P.268. Mentioned under group (3), the separation of these is 208".P.269. Fainter and closer at 8.0 and 8.4, and 116 seconds apart.

P.270. Magnitudes 6.9 and 8.0, distance 132".


A beautiful little group both to the eye and binocular. Some fine groups.

Groups of stars

1. ι. Marks an area of fine sweeping, notably to the SW.

2. 06h 10m, -22. Small group of bright stars, including a red one.

Wide doubles

β and μ .Lying between these is a wide pair, the S member of which is a close double of 38" separation, both blue.

Close doubles

h3780. Owners of good glasses should try this quadruple star, the comites being 76, 90 and 127 seconds distant from the primary. Note a bright vertical line to the E.

γ An easy pair of mags 4 and 6, 93" apart.

Variable stars

R (5.9-10.5) Called Hind's Crimson Star, this Mira variable is one of the front runners in the "reddest star in the sky" stakes. But you will need to catch it near maximum for the most impressive effects, so I have supplied predictions for it.

S (6.0-7.5) A good star for small glasses. A chart is provided.

RX (5.5-7.0) Another red star, forming a wide pair with the blue ι . A comparison of 7.0m lies close by.

Clusters and Nebulae

M.79 (NGC 1904). A globular cluster appearing as a faint burred star. Use the diagram here to find it.

NGC 2017. Four or five stars can be seen in this cluster, just E. of alpha.


A group containing little of interest to the binocular observer, though its leader, beta, is said to be one of the few stars which appear green. Try it with binoculars and see what you think. All the brighter stars of Libra have long names beginning zuben -, an arabic word meaning "claw" and harking back to the days when Libra was not the scales, but the claws of the Scorpion.

Groups of stars

1. Rich area between 42 and κ.

2. 48 (4.7). An interesting region around this star.

Wide doubles

17 and 18. A fine sixth-magnitude pair.

α This has a 5m companion; good object for small glasses.

υ. A star with two wide companions.

Close doubles

Hh467. A difficult pair in a fine field. Mags 7 and 8, distance 47".

Variable stars

δ (4.8-6.2) An eclipsing binary, and one of those infuriating stars that are just too faint for the eye but too bright for bins! The stars 16 (4.6) and ξ2 (5.6) are useful here.

ι1 (4.3-6.0) An irregular variable. Its neighbour is of 6.0m, and a wide line of three (5.7, 6.1 and 5.7) lies to the South.

FY (7.1-7.9) This red star makes a triangle with ξ1 and 2, and older editions of Norton's show it as E-B 419, so that it was in the Red Star catalogue of two distinguished nineteenth-century observers, Espin and Birmingham. It is the northernmost of a little threesome whose other stars are 7.9 and 8.3m.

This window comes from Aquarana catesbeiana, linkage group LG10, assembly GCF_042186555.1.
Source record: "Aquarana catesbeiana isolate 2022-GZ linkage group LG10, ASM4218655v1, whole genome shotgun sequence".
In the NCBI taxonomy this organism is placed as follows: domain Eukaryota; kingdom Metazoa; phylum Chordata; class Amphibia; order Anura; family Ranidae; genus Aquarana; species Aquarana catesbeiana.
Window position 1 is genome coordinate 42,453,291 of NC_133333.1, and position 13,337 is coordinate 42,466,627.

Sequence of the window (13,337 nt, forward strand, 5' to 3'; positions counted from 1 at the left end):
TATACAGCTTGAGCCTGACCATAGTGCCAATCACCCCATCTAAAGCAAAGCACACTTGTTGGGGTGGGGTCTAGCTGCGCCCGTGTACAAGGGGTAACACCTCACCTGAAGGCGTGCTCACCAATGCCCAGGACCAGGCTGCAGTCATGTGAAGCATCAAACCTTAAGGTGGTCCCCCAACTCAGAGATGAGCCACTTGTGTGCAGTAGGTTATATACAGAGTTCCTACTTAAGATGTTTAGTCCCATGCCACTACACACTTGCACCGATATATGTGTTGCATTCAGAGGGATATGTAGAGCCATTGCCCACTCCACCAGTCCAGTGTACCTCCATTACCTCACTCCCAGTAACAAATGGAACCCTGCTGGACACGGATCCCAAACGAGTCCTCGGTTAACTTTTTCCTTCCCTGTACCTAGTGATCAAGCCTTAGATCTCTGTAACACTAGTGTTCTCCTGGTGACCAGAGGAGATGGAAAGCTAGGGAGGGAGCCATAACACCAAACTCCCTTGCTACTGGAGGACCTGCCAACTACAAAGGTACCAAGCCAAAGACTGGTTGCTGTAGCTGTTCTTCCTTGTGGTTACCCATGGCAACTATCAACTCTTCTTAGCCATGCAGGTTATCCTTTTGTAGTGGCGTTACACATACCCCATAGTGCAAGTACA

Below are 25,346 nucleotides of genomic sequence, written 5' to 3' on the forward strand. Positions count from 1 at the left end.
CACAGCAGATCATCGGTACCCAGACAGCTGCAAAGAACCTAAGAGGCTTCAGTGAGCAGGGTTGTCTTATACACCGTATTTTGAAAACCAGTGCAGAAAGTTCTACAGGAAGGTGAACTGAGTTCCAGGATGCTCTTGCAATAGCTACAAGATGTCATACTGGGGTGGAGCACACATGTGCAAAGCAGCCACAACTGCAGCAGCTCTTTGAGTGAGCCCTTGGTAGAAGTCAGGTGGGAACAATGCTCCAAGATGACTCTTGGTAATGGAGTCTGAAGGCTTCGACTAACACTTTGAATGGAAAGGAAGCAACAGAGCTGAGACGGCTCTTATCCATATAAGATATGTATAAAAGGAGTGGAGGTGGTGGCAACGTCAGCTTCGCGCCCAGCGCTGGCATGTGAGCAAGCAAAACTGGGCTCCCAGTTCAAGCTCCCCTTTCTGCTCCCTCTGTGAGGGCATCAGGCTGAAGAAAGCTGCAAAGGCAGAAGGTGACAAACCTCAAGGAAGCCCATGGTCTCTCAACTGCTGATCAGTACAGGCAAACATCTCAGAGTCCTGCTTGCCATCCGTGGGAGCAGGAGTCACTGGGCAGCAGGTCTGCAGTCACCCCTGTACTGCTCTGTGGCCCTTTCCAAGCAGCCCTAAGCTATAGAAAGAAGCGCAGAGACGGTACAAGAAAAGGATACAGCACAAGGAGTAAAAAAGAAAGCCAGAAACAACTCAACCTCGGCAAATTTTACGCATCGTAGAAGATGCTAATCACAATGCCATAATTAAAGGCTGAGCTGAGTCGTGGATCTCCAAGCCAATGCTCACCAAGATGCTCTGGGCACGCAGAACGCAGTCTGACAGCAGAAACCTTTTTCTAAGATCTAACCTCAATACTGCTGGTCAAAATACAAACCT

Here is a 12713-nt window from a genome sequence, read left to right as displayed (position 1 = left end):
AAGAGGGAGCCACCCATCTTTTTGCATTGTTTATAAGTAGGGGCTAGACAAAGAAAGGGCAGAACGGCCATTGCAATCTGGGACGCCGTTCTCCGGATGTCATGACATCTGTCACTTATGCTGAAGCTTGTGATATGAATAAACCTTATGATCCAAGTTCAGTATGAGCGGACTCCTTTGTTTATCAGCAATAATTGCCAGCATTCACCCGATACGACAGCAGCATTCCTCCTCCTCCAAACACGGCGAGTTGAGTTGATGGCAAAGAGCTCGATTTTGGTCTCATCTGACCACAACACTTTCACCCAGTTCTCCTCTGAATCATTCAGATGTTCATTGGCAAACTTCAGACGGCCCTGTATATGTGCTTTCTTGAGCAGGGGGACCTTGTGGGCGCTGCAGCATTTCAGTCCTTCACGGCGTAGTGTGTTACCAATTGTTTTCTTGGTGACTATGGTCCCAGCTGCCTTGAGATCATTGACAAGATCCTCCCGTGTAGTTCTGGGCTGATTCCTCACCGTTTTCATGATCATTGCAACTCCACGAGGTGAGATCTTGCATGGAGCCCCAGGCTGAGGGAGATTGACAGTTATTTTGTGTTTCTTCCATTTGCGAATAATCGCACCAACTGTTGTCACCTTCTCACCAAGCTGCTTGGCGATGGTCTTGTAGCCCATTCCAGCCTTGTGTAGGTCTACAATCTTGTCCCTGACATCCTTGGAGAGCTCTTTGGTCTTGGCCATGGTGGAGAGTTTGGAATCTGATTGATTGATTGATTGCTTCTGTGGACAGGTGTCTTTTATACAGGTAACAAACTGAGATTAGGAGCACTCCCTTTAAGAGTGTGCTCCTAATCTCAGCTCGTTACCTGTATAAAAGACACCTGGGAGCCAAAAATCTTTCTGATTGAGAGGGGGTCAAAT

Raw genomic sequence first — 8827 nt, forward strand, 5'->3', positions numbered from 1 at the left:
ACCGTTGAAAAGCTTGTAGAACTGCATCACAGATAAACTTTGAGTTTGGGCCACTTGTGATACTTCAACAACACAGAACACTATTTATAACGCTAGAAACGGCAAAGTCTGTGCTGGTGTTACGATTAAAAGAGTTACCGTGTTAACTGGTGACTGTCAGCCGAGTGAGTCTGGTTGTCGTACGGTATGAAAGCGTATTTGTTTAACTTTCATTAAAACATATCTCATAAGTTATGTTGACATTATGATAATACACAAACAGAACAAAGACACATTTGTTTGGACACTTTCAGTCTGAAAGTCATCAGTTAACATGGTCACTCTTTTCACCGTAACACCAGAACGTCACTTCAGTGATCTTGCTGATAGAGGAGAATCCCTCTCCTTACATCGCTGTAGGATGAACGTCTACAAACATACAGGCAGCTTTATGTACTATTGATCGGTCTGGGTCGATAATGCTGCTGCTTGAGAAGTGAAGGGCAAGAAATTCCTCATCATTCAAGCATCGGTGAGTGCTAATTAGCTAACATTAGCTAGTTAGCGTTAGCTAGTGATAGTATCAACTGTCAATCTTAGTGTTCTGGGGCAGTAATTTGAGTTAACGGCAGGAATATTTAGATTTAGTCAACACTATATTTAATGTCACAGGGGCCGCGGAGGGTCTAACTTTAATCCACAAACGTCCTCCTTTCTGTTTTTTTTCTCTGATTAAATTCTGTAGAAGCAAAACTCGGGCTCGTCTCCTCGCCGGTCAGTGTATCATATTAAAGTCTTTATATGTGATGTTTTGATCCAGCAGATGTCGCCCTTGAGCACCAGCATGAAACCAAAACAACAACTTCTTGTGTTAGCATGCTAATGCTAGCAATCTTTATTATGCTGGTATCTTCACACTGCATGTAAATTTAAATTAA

An inconspicuous group to the eye, but possessing some fine fields in its NW corner.

Groups of stars

1. 2 (4.4) is in a brilliant field, which includes a wide pair.

2. 06h 27m, +55. Small group of 8 faint stars.

3. Bright parallelogram includes 22 Lyncis, N of which is a curved line.

4. 08h 02m, +36. Large group of various magnitudes.

5. 08h 52m, +36. A rich area resembling a large star cluster.

6. 42 (5.3) is in a fine region for sweeping.

Wide doubles

25 and 26. A fine pair of mags 5.7 and 6.4.

32 and 33. A similar wide pair.

Close doubles

OΣΣ 93. A rather hard pair easily found from 31 Lyn. Magnitudes are 6 and 8 and the distance 77". What do the colours seem to be to you?

Variable stars

Y (6.9-7.4) A red star but of rather small range for us. Two stars just to the North are of 6.6 and 6.8m.

SU (8.0-8.9) Of similar type, this lies between two stars, one of which is 7 (6.4). This makes a triangle with two further stars of 7.4 and 8.2.

SV (6.6-7.5) A red irregular, with a line of three (6.1,6.5,6.6) to the S.


A small constellation with many objects of binocular interest - fine fields, doubles and variables. Some old star-charts also show this constellation as a vulture.

Groups of stars

1. ζ . Fine region all around this coloured double star.

2. γ. Another bright star in a rich area.

3. 18h 44m, +44. Small group of 13 faint stars.

Wide doubles

ε. This is the famous double-double (though you won't see all four with binoculars). The naked eye can double this star, but bins give a better view.

δ1 and 2. A fine, contrasting pair. The latter is a red variable.

η. A faint, wide pair lies directly E.

θ. In the same field, this has a wide double to its SE.

Close doubles

Σ2380. A difficult pair in a fine area. Distance 26", magnitudes 7 and 8.

ζ. Yellow and blue with a distance of 44", this is a fine double.

β. The famous eclipsing binary has a 7m comes 47" away.

OΣ 525. A faint pair near beta, with the same separation.

θ. A star with a faint companion 100" away.

Variable stars

R (4.0-4.7). This is really a naked-eye star, but bins will bring out its fine red colour.

XY (6.1-6.6) Another red star. Near Vega, with two comparisons of 5.8 and 6.3 just to the N. I remember one particularly clear night when, from my home in Norfolk, I observed this star with the naked eye - the limiting magnitude was nearer 7 than 6!

HK (7.0-8.0) Difficult with small glasses due to a close 8m companion, but in a fine area just south of the double-double.

Clusters and Nebulae

M.56 (NGC 6779). A globular cluster, visible as a hazy spot.

M.57 (NGC 6720). The ring nebula. With large glasses, it can be seen as a faint star. Quite a difficult object, so use the chart to find it.